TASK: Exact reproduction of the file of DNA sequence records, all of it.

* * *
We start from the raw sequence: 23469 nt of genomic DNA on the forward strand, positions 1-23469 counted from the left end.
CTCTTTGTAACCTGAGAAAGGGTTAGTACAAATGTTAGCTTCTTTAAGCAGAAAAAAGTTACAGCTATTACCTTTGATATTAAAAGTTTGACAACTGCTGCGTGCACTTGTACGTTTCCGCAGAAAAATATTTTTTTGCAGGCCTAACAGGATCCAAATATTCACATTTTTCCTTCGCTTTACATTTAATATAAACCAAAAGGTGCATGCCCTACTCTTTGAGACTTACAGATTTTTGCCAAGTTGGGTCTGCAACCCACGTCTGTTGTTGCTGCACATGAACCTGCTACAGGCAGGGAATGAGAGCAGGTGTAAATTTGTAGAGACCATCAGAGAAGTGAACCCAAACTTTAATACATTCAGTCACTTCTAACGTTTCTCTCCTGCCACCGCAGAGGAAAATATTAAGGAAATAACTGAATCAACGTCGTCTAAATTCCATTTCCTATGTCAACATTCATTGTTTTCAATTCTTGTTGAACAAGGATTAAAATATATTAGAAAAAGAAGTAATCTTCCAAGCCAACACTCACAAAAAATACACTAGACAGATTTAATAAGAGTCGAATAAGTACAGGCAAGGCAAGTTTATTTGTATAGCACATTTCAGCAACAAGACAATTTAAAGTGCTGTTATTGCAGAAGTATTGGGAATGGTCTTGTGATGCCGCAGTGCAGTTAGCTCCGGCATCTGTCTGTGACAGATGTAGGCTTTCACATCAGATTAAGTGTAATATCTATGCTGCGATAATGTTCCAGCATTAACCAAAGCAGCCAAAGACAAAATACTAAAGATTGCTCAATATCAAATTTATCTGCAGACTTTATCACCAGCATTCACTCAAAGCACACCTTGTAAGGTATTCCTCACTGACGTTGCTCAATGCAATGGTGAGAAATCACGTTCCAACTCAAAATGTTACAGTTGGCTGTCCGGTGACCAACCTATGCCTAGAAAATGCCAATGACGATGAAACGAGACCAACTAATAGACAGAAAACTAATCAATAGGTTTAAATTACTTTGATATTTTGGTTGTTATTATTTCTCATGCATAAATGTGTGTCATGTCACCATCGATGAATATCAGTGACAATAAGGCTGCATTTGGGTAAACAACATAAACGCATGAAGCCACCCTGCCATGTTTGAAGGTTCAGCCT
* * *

We start from the raw sequence: 23469 nt of genomic DNA on the forward strand, positions 1-23469 counted from the left end.
CTCTTTGTAACCTGAGAAAGGGTTAGTACAAATGTTAGCTTCTTTAAGCAGAAAAAAGTTACAGCTATTACCTTTGATATTAAAAGTTTGACAACTGCTGCGTGCACTTGTACGTTTCCGCAGAAAAATATTTTTTTGCAGGCCTAACAGGATCCAAATATTCACATTTTTCCTTCGCTTTACATTTAATATAAACCAAAAGGTGCATGCCCTACTCTTTGAGACTTACAGATTTTTGCCAAGTTGGGTCTGCAACCCACGTCTGTTGTTGCTGCACATGAACCTGCTACAGGCAGGGAATGAGAGCAGGTGTAAATTTGTAGAGACCATCAGAGAAGTGAACCCAAACTTTAATACATTCAGTCACTTCTAACGTTTCTCTCCTGCCACCGCAGAGGAAAATATTAAGGAAATAACTGAATCAACGTCGTCTAAATTCCATTTCCTATGTCAACATTCATTGTTTTCAATTCTTGTTGAACAAGGATTAAAATATATTAGAAAAAGAAGTAATCTTCCAAGCCAACACTCACAAAAAATACACTAGACAGATTTAATAAGAGTCGAATAAGTACAGGCAAGGCAAGTTTATTTGTATAGCACATTTCAGCAACAAGACAATTTAAAGTGCTGTTATTGCAGAAGTATTGGGAATGGTCTTGTGATGCCGCAGTGCAGTTAGCTCCGGCATCTGTCTGTGACAGATGTAGGCTTTCACATCAGATTAAGTGTAATATCTATGCTGCGATAATGTTCCAGCATTAACCAAAGCAGCCAAAGACAAAATACTAAAGATTGCTCAATATCAAATTTATCTGCAGACTTTATCACCAGCATTCACTCAAAGCACACCTTGTAAGGTATTCCTCACTGACGTTGCTCAATGCAATGGTGAGAAATCACGTTCCAACTCAAAATGTTACAGTTGGCTGTCCGGTGACCAACCTATGCCTAGAAAATGCCAATGACGATGAAACGAGACCAACTAATAGACAGAAAACTAATCAATAGGTTTAAATTACTTTGATATTTTGGTTGTTATTATTTCTCATGCATAAATGTGTGTCATGTCACCATCGATGAATATCAGTGACAATAAGGCTGCATTTGGGTAAACAACATAAACGCATGAAGCCACCCTGCCATGTTTGAAGGTTCAGCCT